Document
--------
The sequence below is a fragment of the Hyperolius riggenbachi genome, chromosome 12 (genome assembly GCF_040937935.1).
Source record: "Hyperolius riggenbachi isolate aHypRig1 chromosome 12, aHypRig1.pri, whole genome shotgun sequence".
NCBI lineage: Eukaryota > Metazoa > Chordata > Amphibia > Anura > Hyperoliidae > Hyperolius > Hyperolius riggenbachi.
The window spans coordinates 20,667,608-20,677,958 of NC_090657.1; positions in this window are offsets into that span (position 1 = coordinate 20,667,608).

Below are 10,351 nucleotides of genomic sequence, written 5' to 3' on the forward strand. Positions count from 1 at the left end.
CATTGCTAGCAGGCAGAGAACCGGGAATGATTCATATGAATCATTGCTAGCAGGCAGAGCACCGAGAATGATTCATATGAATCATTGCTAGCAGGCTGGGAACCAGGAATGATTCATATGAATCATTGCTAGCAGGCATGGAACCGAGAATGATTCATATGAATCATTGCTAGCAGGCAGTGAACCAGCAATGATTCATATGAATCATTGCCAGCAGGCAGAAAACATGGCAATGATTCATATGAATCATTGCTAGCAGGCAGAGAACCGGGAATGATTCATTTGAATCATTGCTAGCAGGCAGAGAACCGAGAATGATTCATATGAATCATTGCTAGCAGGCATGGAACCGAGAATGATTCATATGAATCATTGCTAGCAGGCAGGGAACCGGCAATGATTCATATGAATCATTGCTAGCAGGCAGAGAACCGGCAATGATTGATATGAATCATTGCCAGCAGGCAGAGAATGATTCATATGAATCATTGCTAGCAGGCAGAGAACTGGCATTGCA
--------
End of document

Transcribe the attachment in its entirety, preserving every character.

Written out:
The sequence below is a fragment of the Hyperolius riggenbachi genome, chromosome 12 (genome assembly GCF_040937935.1).
Source record: "Hyperolius riggenbachi isolate aHypRig1 chromosome 12, aHypRig1.pri, whole genome shotgun sequence".
NCBI lineage: Eukaryota > Metazoa > Chordata > Amphibia > Anura > Hyperoliidae > Hyperolius > Hyperolius riggenbachi.
The window spans coordinates 20,667,608-20,677,958 of NC_090657.1; positions in this window are offsets into that span (position 1 = coordinate 20,667,608).

Below are 10,351 nucleotides of genomic sequence, written 5' to 3' on the forward strand. Positions count from 1 at the left end.
CATTGCTAGCAGGCAGAGAACCGGGAATGATTCATATGAATCATTGCTAGCAGGCAGAGCACCGAGAATGATTCATATGAATCATTGCTAGCAGGCTGGGAACCAGGAATGATTCATATGAATCATTGCTAGCAGGCATGGAACCGAGAATGATTCATATGAATCATTGCTAGCAGGCAGTGAACCAGCAATGATTCATATGAATCATTGCCAGCAGGCAGAAAACATGGCAATGATTCATATGAATCATTGCTAGCAGGCAGAGAACCGGGAATGATTCATTTGAATCATTGCTAGCAGGCAGAGAACCGAGAATGATTCATATGAATCATTGCTAGCAGGCATGGAACCGAGAATGATTCATATGAATCATTGCTAGCAGGCAGGGAACCGGCAATGATTCATATGAATCATTGCTAGCAGGCAGAGAACCGGCAATGATTGATATGAATCATTGCCAGCAGGCAGAGAATGATTCATATGAATCATTGCTAGCAGGCAGAGAACTGGCATTGCA